For non-white fans of punk, it’s easy to lose sight of what punk had to offer us when we were first drawn to it. When the majority of punk albums are still full of white males, and we listen to the more easily accessible stuff, we tend to forget why we were drawn to it to begin with. Victoria Ruiz and Downtown Boys helped put the brown girl rage back in my heart after a set that was over far too quickly. With political banter between each song that focused on Latino and Spanish issues you wouldn’t normally hear at a show like this, and Spanish lyrics and engagement with as many females in the crowd as possible, Ruiz reminds us that those problems haven’t disappeared, and that there’s still plenty to be angry about. She does this with the help of dueling saxophone players instead of guitars, growing the list of acceptable acts with sax players by one (before U+NFest, it was limited to David Bowie and X-Ray Spex).
The question most ask after hearing Angel Du$t for the first time is typically, “what are they trying to do?” Representing Maryland punk with members of Trapped Under Ice, Mindset and Turnstile, it’s actually more straightforward than you think. Justice Tripp & co. are writing hardcore songs with a pop mentality, simplifying lyrics and songs as much as possible and bringing in their influences in a strong, obvious way. The resulting sound is fun and reminiscent of early 80s hardcore, and the sung-instead-of-screamed lyrics make it that much easier to engage a crowd on the floor stage. From a distance it sounds a bit confusing, but in the pit it’s the most fun many had all night.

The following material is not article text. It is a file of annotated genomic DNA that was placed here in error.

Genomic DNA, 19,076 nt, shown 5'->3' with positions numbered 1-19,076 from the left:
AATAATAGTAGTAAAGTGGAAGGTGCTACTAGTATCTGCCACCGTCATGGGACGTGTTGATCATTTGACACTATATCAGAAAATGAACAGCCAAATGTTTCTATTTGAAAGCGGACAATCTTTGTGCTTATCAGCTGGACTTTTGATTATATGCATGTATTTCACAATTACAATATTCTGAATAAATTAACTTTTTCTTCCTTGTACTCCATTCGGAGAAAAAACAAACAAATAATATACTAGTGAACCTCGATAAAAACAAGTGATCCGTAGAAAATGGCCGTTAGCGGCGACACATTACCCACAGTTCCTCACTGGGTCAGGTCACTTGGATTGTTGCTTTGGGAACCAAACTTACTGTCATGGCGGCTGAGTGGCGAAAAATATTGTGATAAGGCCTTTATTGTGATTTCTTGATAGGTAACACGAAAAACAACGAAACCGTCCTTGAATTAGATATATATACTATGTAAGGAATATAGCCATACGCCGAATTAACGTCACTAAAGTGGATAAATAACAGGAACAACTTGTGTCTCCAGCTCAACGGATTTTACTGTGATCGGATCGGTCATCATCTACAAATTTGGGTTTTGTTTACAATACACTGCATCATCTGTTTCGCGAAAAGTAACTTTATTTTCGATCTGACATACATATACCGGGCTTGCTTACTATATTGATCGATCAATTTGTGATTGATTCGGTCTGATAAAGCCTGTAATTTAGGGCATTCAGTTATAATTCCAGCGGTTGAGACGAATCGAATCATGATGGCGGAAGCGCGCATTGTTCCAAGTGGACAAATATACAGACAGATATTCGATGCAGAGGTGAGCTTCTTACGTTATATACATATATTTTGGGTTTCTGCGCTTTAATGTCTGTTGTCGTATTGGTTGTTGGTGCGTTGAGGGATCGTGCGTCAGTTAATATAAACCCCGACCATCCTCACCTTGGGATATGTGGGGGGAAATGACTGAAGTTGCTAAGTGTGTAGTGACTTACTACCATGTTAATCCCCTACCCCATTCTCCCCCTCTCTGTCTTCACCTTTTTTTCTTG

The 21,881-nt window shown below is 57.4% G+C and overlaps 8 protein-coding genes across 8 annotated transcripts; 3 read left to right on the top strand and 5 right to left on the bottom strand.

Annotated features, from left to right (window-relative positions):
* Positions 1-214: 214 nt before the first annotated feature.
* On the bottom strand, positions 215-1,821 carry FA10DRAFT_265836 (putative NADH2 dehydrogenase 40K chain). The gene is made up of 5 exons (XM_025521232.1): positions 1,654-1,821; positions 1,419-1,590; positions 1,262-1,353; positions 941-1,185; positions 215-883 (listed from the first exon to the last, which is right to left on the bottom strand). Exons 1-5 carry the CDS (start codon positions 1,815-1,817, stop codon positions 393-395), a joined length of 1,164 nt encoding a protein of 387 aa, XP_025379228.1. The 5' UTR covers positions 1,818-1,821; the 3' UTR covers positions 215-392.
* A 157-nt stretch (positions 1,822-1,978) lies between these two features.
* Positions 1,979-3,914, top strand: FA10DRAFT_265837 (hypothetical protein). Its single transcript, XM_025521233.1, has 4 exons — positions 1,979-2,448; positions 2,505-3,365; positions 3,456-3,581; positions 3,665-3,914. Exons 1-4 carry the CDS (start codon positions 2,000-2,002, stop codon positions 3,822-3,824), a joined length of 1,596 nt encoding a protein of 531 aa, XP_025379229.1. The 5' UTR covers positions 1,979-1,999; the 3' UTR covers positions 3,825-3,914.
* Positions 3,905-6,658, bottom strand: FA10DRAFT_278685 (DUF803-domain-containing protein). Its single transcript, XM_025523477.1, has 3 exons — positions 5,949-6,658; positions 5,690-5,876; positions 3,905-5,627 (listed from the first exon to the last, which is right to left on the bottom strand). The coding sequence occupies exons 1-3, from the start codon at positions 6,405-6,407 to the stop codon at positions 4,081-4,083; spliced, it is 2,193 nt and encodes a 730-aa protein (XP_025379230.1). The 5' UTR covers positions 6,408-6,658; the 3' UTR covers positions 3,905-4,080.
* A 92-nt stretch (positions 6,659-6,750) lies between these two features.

More Photos From Day 1
Sam Coffey and the Iron Lungs
More Photos From Day 2
Ed Shrader's Music Beat
Chain & The Gang
Quitter at the Aftershow
Post Pink at the Aftershow